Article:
Understanding Indonesian primary school teachers' social-emotional practice : a thesis presented in partial fulfilment of the requirements for the degree of Doctor of Philosophy in Psychology at Massey University, Palmerston North, New Zealand

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Massey University
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Teaching and learning is an emotional experience and teachers play a crucial role in the nature of this experience. There is consistent evidence that shows a significant relationship between teachers’ emotion, emotion regulation and social-emotional skills, and students’ emotional, social and academic outcomes (Jennings & Greenberg, 2009). However, little is known about teachers’ emotional style, especially in an Indonesian context. This thesis aims to explore the underlying dimensions of the Indonesian primary school teachers’ socialemotional practices. A mixed-methods research design was employed. The first, qualitative research phase was conducted using classroom observations, focus group discussions and individual interviews. Twelve Indonesian primary school teachers who were nominated as having excellent social and emotional skills and 45 students were recruited for this phase. The observation notes and teachers’ and students’ statements were transcribed verbatim. A thematic approach was used for data analysis. Key emergent themes included teachers’ relational philosophies about their work, teachers’ sense of duty to nurture students, teachers’ strategies to regulate their emotions and teachers’ attempts to establish classroom harmony. Based on the findings of the qualitative phase, two separate measurements to assess teachers’ social-emotional practices called Teachers’ Social-Emotional Practices – teachers’ perspectives (TSEP-T) and teachers’ social and emotional practices – and Students’ Perspectives (TSEP-S) were developed. Subsequently, in Study 2, multidimensional scaling and hierarchical cluster analysis were applied to the data to produce visual representations of the structure of teacher-perceived and student-perceived teachers’ social-emotional practices. In Study 3, the nature of teachers’ social-emotional practices was further investigated by administering TSEP-T to 90 teachers and TSEP-S to 333 students. From teachers’ data, five highly applicable clusters of social-emotional behaviours across five style patterns were identified, while from students’ data, eight highly applicable clusters of teachers’ social-emotional behaviours across ten style patterns were identified. Finally, the associations between the identified clusters and styles with a student-teacher relationship, student connectedness and wellbeing were explored using ANOVA. The findings across three phases of the study showed the Indonesian teachers’ social-emotional practices as comprising relational philosophy, emotional relationship, nurturing, emotion regulation and classroom harmony dimensions. The resulting dimensions were visually represented using “a jasmine flower” model, which allows this model to be discussed and expanded. Findings are compared and contrasted with existing literature and discussed with regard to the potential usefulness of teachers’ social-emotional styles for enhancing the teacher-student relationship, student connectedness and wellbeing. Implications based on these findings are considered for researchers and educational providers who together share responsibility for improving teachers’ social-emotional practices in primary classrooms.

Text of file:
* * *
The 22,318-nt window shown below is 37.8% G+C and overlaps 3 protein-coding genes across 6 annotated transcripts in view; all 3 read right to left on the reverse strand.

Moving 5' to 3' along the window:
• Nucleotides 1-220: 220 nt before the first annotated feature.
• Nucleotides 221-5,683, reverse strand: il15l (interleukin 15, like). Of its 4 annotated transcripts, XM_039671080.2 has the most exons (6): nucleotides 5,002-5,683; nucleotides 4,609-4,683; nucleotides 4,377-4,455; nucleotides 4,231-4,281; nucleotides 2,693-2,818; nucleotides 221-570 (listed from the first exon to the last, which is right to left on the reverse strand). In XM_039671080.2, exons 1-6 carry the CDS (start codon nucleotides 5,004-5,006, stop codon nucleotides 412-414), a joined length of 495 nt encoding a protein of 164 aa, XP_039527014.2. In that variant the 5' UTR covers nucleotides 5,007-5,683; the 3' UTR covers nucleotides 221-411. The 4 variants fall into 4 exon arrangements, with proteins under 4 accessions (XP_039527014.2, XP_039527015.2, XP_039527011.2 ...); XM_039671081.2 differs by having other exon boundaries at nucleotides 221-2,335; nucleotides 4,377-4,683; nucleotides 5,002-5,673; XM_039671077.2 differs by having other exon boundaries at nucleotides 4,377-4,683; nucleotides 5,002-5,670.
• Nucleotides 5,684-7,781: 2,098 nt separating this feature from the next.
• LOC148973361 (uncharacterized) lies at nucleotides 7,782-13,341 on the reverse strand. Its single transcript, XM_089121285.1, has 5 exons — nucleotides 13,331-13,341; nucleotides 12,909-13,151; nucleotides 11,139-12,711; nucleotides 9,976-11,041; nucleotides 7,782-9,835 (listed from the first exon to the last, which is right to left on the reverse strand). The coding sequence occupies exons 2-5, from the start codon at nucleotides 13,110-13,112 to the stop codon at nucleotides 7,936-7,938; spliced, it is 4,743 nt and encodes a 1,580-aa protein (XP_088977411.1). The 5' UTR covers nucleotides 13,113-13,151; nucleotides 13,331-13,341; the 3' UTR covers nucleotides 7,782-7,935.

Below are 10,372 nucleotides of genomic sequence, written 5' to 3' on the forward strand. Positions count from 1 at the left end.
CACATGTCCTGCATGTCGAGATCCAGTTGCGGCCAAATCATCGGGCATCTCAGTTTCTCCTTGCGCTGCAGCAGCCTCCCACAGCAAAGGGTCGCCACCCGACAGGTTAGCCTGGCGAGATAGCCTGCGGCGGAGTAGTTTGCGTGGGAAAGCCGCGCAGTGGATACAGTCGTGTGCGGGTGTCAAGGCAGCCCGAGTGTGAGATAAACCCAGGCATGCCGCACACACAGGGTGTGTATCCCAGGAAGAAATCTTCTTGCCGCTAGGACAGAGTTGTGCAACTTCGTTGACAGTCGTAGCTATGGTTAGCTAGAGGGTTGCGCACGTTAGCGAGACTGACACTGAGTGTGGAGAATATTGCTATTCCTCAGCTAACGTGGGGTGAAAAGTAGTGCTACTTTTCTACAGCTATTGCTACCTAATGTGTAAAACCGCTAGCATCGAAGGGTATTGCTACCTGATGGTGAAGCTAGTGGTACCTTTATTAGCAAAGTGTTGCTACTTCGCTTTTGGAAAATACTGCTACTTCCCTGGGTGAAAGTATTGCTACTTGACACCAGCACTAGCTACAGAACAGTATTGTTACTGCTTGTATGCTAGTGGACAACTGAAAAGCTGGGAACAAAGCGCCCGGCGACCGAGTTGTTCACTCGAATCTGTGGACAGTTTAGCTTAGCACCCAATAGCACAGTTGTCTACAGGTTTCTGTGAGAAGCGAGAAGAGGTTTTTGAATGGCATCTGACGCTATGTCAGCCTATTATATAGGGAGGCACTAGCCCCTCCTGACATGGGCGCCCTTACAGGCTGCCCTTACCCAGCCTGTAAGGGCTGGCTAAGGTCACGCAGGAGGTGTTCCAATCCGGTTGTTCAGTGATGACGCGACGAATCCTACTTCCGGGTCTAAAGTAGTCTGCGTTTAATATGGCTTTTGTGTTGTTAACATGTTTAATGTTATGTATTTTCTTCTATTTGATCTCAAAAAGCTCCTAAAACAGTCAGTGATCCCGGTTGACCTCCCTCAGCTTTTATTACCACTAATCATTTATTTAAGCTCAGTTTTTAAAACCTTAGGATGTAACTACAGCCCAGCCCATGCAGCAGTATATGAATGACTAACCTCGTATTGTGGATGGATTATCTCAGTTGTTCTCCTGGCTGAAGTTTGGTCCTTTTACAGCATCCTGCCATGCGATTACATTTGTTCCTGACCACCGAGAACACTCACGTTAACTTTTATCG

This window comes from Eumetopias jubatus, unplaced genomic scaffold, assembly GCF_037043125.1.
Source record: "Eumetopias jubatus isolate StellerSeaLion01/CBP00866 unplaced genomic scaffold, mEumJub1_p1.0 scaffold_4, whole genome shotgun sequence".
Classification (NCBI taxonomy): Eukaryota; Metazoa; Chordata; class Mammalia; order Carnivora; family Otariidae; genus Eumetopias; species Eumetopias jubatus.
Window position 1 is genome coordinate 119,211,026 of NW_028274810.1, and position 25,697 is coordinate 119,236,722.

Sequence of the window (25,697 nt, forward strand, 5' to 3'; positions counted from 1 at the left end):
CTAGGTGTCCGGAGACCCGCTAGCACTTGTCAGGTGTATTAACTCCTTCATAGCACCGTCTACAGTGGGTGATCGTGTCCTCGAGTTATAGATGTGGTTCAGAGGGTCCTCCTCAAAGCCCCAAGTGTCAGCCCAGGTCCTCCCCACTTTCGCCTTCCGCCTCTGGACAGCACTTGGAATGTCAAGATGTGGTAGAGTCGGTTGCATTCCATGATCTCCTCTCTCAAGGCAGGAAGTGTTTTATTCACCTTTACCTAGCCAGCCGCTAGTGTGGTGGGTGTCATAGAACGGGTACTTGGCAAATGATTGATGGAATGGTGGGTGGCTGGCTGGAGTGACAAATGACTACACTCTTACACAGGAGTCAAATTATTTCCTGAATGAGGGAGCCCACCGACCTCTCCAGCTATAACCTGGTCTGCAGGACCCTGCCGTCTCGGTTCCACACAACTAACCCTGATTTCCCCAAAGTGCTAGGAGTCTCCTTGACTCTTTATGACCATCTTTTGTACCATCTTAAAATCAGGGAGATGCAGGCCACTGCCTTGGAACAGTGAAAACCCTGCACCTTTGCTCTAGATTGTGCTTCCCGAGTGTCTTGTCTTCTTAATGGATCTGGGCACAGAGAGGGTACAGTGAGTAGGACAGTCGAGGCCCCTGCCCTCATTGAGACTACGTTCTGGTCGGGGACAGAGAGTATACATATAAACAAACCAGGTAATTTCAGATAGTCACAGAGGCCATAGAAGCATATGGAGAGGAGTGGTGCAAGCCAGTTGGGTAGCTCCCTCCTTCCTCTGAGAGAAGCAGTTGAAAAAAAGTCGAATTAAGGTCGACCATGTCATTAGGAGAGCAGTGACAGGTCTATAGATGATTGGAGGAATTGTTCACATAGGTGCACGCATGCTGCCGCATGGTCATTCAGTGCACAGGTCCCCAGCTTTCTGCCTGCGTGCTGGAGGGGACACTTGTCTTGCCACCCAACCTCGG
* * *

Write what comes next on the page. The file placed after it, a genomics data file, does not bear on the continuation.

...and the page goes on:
Teaching, Indonesia, Psychological aspects, Practice, Effective teaching, Elementary school teachers, Attitudes